Next, 5 mice subcutaneously injected with 293T cells stably expressing nTK(V119C)-FRB plus FKBP12-cTK from a single vector were imaged using the [18F]-FHBG probe and microPET in the presence of rapamycin. The signal from each implant was quantified directly from the microPET images to determine the %IDg−1 for the FHBG probe. These 5 mice were allowed initially to grow 1-wk-old subcutaneous xenografts of 293T cells stably expressing nTK(V119C)-FRB plus FKBP12-cTK on one shoulder and control tumors (mock transfected 293T cells) on the other shoulder prior to microPET imaging before and 24 h after exposure to 50 μg of rapamycin. The animals were repeatedly imaged on day 1 (before rapamycin), day 2 (one dose post rapamycin) and day 5 (3 doses post rapamycin) of this imaging protocol, i.e. after 1 week of intial xenograft growth. The incremental increases in mean %ID g−1 values for FHBG accumulation in the tumor formed by cells stably expressing nTK(V119C)-FRB plus FKBP12-cTK are shown in (Fig. 4a). Comparison was made with the control tumor showing background signal. Statistically significant differences in imaging signal were seen in tumors expressing split TK plus the interacting proteins when comparing probe accumulation pre- and post-injection of rapamycin (P = 0.02 on imaging Day 5) (Fig. 4b). Only background signal was obtained from both implanted xenografts in a separate cohort of 4 control mice not receiving rapamycin (data not shown). In another group of 4 mice, xenografts expressing nTK(V119C)-FRB plus FKBP12-cTK were compared with control implants stably expressing nTK plus cTK only (also in a single vector). There was minimal FHBG accumulation in the control tumors on the fifth day of a similar imaging protocol (Fig. 4c). Preliminary pilot imaging studies using transiently transfected cells had also been carried out in 3 mice using C6 cells stably transfected with HSV1-sr39tk as positive controls (data not shown).
As anticipated, the microPET detected counts from shoulder tumors expressing split TK plus interacting proteins did not differ in significance whether the animals were imaged in the supine or prone positions (probe %ID g−1 of 0.89 and 1.02 respectively, Fig. 5). The optical cooled charge-coupled device (CCD) camera bioluminescence imaging of the co-injected 293T cells stably expressing Firefly luciferase (see Supplementary Methods) showed equivalent signal from both control and experimental tumors in all the animals used for microPET imaging, reflecting on the equivalent cell load and viability in all tumors under study (Fig. 4a). However, these optical imaging findings were evident only upon imaging the mice in the prone position, with a peak light emission of 2.3 × 105 p/sec/cm2/sr (Fig. 5). In contrast, when imaged in the supine position, the light emanating from subcutaneous xenografts on the shoulder/back did not penetrate through the full thickness of the mouse (the mouse torso being > 1 cm thick) (Fig. 5). These findings highlight the relative advantage of PET over optical imaging in imaging sources of signal at depths greater than 1 cm from the exterior which is a well known advantage of PET over optical bioluminescence imaging.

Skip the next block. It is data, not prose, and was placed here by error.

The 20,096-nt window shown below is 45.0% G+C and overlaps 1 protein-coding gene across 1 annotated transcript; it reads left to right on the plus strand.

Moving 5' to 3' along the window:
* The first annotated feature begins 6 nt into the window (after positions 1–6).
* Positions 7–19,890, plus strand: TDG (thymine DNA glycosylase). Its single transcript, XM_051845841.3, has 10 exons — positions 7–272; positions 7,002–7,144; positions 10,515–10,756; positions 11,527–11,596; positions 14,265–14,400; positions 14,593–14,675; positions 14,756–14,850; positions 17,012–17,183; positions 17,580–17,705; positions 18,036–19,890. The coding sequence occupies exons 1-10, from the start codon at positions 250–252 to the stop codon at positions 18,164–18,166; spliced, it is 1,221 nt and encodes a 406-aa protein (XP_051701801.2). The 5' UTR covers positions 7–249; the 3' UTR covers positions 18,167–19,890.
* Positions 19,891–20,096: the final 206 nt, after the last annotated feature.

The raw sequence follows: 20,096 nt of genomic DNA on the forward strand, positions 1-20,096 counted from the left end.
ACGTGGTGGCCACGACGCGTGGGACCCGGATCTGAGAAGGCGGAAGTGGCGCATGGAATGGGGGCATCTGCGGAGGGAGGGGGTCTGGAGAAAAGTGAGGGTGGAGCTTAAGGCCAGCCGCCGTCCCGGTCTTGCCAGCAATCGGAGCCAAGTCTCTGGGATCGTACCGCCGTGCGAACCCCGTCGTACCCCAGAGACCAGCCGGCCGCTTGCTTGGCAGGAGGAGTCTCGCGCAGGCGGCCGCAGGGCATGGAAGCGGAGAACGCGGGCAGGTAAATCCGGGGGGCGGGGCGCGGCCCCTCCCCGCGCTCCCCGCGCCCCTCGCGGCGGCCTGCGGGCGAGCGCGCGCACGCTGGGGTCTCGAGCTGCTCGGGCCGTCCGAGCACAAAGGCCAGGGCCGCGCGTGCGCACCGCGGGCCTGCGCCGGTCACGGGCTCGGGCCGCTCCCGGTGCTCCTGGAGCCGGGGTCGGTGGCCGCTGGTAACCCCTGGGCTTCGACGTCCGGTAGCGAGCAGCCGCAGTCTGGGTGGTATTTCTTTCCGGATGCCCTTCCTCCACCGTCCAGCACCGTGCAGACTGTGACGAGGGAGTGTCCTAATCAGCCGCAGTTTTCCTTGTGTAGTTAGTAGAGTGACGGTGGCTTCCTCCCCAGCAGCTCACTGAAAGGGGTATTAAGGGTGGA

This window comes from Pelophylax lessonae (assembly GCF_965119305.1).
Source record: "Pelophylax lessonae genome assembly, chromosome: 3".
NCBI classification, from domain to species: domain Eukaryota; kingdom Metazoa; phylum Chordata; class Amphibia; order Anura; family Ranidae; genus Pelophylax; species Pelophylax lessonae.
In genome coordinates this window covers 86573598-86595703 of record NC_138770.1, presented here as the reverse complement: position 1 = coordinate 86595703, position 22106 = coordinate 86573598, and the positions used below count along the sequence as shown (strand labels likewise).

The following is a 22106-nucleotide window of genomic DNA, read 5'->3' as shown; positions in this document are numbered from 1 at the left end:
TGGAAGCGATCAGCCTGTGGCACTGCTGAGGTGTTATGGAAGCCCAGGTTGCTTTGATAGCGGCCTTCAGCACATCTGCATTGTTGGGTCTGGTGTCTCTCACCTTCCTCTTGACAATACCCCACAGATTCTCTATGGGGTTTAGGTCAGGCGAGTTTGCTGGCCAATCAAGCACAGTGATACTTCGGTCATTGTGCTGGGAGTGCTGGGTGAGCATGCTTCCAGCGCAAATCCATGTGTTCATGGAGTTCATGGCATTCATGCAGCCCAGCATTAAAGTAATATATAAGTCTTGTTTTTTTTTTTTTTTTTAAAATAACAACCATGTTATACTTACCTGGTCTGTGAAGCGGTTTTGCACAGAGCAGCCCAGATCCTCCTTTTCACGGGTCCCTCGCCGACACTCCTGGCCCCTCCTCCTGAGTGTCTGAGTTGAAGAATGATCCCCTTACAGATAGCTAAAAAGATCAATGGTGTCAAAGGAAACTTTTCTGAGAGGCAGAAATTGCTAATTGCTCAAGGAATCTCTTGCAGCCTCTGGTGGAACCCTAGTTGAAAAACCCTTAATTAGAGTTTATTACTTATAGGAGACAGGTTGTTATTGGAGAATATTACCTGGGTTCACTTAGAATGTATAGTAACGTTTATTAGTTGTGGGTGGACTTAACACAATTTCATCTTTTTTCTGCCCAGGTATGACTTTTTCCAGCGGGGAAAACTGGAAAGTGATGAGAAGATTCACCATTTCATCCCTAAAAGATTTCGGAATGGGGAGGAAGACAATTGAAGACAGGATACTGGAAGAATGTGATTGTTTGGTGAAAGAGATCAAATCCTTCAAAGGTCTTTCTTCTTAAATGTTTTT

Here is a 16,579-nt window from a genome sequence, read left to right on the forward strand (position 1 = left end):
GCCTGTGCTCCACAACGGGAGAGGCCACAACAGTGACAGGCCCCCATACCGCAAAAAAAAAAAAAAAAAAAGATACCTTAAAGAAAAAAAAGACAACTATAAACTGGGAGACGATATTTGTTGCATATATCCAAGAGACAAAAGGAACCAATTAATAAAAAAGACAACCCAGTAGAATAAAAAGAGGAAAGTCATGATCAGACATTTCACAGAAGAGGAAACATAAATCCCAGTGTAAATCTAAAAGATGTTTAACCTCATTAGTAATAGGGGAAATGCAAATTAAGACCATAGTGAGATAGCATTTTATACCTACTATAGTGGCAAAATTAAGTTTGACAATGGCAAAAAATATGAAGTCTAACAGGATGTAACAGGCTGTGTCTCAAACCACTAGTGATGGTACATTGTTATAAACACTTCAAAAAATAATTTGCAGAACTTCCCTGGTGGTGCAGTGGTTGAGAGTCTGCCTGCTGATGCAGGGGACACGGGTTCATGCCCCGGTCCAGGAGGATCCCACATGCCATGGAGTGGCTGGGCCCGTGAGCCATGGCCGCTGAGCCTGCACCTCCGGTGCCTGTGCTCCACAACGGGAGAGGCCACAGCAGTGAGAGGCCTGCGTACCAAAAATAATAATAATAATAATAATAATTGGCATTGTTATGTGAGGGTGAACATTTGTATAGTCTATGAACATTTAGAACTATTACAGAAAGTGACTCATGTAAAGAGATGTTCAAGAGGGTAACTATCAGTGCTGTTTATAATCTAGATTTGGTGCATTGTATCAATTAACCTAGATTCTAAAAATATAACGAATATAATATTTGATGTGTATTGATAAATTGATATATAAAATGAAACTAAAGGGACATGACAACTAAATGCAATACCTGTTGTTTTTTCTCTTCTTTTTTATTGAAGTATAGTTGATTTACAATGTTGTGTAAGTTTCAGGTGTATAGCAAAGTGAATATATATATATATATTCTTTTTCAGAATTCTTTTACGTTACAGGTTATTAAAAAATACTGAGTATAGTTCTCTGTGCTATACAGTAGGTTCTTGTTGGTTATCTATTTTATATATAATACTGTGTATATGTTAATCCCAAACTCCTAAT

Typical protein-protein interactions (PPIs) represent low level biological events, and are thus challenging to locate and image in intact living subjects. In part owing to its sensitivity and its fully quantitative and tomographic nature, PET is one of the few noninvasive imaging technologies that currently can be applied in humans for in vivo monitoring of reporter gene expression, and with the potential to image complex biological phenomena such as PPIs22. To create a PET-based PCA using TK, the first step was to identify sites where we could disrupt the primary amino acid sequence of TK to separate the enzyme into two complementary protein fragments. The circularly permuted variant CPTK265 (where the split site was between Thr265 and Ala266) was the only mutation to retain TK enzymatic activity (85.2%, as compared to full length normal HSV1-sr39TK). We next exhaustively studied these engineered TK fragments with respect to their orientation in interacting chimeras, temporal changes in complementation, optimal dosage of a modulating drug (rapamycin) for heterodimerization-induced complementation as well as in a variety of other cell lines and interacting protein systems, issues of self complementation and steric hindrance, testing of a point mutated version of split TK, reversibility of the TK PCA, and microPET imaging in living mice. A more detailed analysis is presented in the Supplementary Discussion.
In essence, the molecular engineering efforts employed in this study, like all protein engineering, are concerned with adapting proteins to function under different regimes23. In this regard, most protein engineering used so far in general, and in attempts to split TK more specifically, have been by ‘rational re-design’23, i.e. preconceived alterations based on a detailed knowledge of protein structure, function and mechanism24. The alternative approach in enzyme engineering is through ‘directed evolution’, whereby libraries of mutated genes (normally by using error-prone PCR to create a library of mutagenized genes24, but in this case the principle would be for these ‘mutations’ to be split genes that express fragments of TK) might be created, and genetic selection or high-throughput screening subsequently identifies the mutants (i.e. the split fragments) that possess retained TK activity. Although either rational re-design or directed evolution can be very effective, a combination of both strategies would probably represent the most successful route in future studies aimed at further refinement of the above strategies to obtain better functioning split TK fragments (exhibiting greater protein-protein interaction-induced complementation, with less self complementation) for use in a split reporter PCA strategy for PET imaging of PPIs24.